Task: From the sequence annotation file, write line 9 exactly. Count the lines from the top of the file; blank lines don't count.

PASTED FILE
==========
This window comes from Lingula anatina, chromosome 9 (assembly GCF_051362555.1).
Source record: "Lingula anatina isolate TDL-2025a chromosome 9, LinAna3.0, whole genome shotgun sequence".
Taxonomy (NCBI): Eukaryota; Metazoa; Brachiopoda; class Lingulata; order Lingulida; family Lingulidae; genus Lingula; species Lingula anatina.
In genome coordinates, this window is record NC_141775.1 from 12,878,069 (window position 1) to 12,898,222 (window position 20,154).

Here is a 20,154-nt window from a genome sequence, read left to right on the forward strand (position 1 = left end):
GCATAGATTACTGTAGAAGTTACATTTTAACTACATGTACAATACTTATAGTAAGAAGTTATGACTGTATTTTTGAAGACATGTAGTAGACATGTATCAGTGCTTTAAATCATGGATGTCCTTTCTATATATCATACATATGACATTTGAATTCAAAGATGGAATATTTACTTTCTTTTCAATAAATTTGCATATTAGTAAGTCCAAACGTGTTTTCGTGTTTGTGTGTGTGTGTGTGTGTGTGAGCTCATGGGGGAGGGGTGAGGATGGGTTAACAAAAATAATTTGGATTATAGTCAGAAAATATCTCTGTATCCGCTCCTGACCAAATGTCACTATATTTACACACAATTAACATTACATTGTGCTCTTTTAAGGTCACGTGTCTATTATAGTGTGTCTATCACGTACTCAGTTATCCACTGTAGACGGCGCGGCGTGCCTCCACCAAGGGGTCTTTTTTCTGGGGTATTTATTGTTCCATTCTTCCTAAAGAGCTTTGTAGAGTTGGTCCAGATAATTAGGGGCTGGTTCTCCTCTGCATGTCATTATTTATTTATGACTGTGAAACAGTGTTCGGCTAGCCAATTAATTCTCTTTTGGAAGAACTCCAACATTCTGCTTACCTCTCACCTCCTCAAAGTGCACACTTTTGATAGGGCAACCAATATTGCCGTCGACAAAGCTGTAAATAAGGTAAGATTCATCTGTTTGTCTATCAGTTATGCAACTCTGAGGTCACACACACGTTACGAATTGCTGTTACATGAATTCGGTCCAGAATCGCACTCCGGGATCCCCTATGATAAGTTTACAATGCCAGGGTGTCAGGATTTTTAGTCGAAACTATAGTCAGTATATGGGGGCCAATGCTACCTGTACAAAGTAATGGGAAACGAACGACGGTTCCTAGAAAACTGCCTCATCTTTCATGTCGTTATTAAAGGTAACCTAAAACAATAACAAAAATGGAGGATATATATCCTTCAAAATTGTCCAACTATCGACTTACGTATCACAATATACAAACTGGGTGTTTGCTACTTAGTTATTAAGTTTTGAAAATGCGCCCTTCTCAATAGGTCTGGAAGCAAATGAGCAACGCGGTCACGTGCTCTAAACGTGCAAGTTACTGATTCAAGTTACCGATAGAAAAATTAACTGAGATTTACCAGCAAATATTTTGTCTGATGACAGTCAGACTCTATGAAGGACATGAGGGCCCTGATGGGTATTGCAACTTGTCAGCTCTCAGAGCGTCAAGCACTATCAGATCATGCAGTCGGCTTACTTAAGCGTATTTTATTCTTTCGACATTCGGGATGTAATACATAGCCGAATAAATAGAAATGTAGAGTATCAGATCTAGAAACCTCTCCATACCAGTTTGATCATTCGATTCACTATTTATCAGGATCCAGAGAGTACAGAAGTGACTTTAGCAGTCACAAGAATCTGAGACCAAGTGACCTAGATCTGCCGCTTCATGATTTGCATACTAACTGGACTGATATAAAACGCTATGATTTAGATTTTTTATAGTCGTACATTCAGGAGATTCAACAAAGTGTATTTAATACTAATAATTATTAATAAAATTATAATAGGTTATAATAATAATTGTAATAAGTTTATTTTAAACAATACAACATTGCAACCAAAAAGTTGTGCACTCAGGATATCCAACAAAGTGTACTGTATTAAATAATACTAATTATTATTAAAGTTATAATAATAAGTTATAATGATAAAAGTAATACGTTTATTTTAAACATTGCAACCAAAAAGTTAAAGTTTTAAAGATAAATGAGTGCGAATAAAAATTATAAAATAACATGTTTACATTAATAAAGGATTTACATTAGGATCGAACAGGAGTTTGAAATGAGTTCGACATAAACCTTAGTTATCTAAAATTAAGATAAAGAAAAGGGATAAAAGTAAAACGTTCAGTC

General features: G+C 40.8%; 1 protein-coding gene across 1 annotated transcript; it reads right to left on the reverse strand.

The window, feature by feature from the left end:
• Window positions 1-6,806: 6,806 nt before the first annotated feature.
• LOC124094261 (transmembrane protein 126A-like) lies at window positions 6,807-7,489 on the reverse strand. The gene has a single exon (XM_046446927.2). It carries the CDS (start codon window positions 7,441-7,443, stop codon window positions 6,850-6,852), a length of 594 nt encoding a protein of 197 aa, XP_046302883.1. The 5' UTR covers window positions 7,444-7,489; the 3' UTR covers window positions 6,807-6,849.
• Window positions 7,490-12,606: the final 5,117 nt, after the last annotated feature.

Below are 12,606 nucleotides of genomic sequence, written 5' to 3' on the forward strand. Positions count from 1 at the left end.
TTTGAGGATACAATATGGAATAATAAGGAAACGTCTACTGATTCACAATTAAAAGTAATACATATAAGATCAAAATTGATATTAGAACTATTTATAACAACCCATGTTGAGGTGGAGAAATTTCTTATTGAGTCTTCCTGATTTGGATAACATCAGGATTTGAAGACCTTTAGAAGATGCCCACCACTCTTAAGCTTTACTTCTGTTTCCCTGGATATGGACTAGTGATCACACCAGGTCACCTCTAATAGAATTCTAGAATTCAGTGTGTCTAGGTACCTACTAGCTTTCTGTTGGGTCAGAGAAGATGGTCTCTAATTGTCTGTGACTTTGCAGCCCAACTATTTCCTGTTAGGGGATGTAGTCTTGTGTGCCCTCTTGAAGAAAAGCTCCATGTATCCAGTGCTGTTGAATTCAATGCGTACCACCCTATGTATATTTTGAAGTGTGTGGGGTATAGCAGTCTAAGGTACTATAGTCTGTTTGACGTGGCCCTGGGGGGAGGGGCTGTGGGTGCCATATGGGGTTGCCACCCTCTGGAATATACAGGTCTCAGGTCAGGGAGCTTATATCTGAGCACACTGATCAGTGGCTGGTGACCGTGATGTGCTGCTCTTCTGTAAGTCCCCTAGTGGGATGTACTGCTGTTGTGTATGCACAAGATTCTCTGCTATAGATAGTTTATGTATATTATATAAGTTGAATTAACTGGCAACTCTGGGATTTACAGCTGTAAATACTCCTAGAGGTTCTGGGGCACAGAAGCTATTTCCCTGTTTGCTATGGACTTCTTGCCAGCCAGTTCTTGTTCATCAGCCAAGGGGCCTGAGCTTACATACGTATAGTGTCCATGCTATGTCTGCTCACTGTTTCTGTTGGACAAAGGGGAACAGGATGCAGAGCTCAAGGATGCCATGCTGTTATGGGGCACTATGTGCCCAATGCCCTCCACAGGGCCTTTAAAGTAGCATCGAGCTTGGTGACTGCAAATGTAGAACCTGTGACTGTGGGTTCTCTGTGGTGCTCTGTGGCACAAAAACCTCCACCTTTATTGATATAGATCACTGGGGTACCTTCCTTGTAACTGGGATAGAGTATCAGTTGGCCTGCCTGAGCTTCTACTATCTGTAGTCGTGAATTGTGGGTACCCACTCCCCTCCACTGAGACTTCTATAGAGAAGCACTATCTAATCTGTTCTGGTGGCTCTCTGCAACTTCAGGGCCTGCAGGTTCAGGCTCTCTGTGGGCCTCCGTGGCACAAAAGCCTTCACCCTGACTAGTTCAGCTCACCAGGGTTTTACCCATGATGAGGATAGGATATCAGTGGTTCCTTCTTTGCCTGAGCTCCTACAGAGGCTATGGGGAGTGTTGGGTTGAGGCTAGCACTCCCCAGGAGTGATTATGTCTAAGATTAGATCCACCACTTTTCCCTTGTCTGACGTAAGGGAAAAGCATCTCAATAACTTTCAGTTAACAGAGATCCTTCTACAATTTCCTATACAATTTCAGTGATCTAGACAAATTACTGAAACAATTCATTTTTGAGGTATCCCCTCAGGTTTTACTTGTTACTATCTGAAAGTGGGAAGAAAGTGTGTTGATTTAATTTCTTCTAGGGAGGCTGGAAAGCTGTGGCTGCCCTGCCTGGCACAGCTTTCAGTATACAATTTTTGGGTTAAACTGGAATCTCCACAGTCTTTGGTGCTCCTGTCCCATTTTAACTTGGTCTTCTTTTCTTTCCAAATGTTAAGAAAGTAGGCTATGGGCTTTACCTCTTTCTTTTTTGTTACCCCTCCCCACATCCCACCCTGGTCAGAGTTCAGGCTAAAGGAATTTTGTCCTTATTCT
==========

• Window positions 1-6,806: 6,806 nt before the first annotated feature.